KUALA LUMPUR/DHAKA (Reuters) - Malaysia will summon Myanmar’s ambassador over the crackdown on Rohingya Muslims in northwestern Rakhine state, it said on Friday, as protesters across Southeast Asia demonstrated against the rising violence.
The conflict in Rakhine has sent hundreds of Rohingya Muslims fleeing to neighboring Bangladesh and poses a serious challenge to leader Aung San Suu Kyi, who swept to power last year on promises of national reconciliation.
At least 86 people are reported to have been killed in escalating violence that has displaced about 30,000 in the region’s most serious bloodshed since hundreds were killed in communal clashes in 2012.
The Malaysian foreign ministry called on all parties involved to refrain from actions that could aggravate the situation.
“Malaysia also calls on the government of Myanmar to take all the necessary actions to address the alleged ethnic cleansing in the northern Rakhine State,” the ministry said in a statement.
“The ministry will summon the ambassador of Myanmar to convey the government of Malaysia’s concern over this issue,” it added, without giving a timeframe.
Hundreds of Rohingya Muslims marched in the Malaysian capital of Kuala Lumpur, condemning the bloody crackdown on the persecuted minority and criticizing Nobel Peace Prize winner Suu Kyi for her inaction on the matter.
Protesters demanded humanitarian aid for Rakhine, and urged that the military seize all attackers.
“The Myanmar government says the claims are all fabricated but they are not fabricated,” Rohingya community leader Muhammed Noor told reporters, referring to reports of incidents of killing, rapes of wives and daughters and home burnings.
“This movement has to continue, to pressure the government to stop the killing.”
This week, Muslim-majority Malaysia said it was considering pulling out from a regional soccer tournament co-hosted by Myanmar in protest against the crackdown. But it later decided to continue. [nL4N1DQ1CI]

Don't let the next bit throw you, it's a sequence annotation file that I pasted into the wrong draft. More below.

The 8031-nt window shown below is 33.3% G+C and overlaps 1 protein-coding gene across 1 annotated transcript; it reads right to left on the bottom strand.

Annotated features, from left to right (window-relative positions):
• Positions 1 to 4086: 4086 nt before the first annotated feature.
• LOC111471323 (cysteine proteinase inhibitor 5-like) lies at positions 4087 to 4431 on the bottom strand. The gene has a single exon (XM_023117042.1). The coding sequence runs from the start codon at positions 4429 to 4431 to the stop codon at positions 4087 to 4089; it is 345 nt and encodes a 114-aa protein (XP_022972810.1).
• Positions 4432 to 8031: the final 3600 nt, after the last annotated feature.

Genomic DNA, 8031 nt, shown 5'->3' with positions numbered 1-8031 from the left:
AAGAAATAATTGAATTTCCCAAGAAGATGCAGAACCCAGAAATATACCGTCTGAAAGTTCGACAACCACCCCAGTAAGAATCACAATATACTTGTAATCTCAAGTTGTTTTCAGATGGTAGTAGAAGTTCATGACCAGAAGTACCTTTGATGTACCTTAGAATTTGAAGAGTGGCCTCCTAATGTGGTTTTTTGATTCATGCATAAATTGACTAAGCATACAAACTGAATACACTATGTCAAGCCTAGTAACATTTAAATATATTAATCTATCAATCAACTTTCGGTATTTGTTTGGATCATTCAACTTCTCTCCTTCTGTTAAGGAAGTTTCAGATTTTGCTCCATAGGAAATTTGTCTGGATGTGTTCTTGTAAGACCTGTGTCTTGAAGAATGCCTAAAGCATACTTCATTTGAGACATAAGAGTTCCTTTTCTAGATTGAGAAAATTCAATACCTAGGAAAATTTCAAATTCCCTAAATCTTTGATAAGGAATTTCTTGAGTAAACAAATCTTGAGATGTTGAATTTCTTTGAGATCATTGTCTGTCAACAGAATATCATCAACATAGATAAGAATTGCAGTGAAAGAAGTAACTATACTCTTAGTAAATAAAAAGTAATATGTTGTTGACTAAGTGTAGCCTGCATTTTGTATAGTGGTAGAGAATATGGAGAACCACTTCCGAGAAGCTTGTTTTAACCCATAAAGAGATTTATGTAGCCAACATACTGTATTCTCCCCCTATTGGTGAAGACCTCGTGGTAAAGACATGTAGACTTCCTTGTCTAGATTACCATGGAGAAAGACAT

Protests were also held simultaneously in Bangkok, the capital of neighboring Thailand, in the capital of Bangladesh and in the Indonesian capital of Jakarta.
Protesters in Jakarta called for the Nobel panel to cancel its award to Suu Kyi.
Indonesia is “ready and willing” to help Myanmar initiate dialogue, its foreign minister, Retno Marsudi, said this week.
Many among the Buddhist majority in Myanmar view its 1.1 million Rohingya as illegal immigrants from Bangladesh.
Several thousand of Bangladeshis took to the streets in the capital on Friday in protest against the persecution of Rohingya Muslims in Myanmar.
Leaders and activists from several Islamic groups chanted slogan “Stop killing Rohingya Muslims” and burned an effigy of Suu Kyi as they marched in Dhaka in front of a national masque after prayers amid tight security.
They also demanded that Bangladesh’s border be opened to Rohingya Muslims fleeing the violence in Myanmar.
Bangladesh’s foreign minister Abul Hassan Mahmood Ali has said the South Asian country is allowing in some of the Rohingya Muslims on humanitarian grounds but it won’t open the border with Myanmar.
Persecution and poverty led thousands of Rohingya to flee Myanmar following the violence between Buddhists and Muslims there four years ago. Many of them were smuggled or trafficked to Thailand, Malaysia and beyond.
Additional reporting by Johan Purnama in Jakarta and Cod Satrusayang in Bangkok; Writing by Praveen Menon; Editing by Tom Heneghan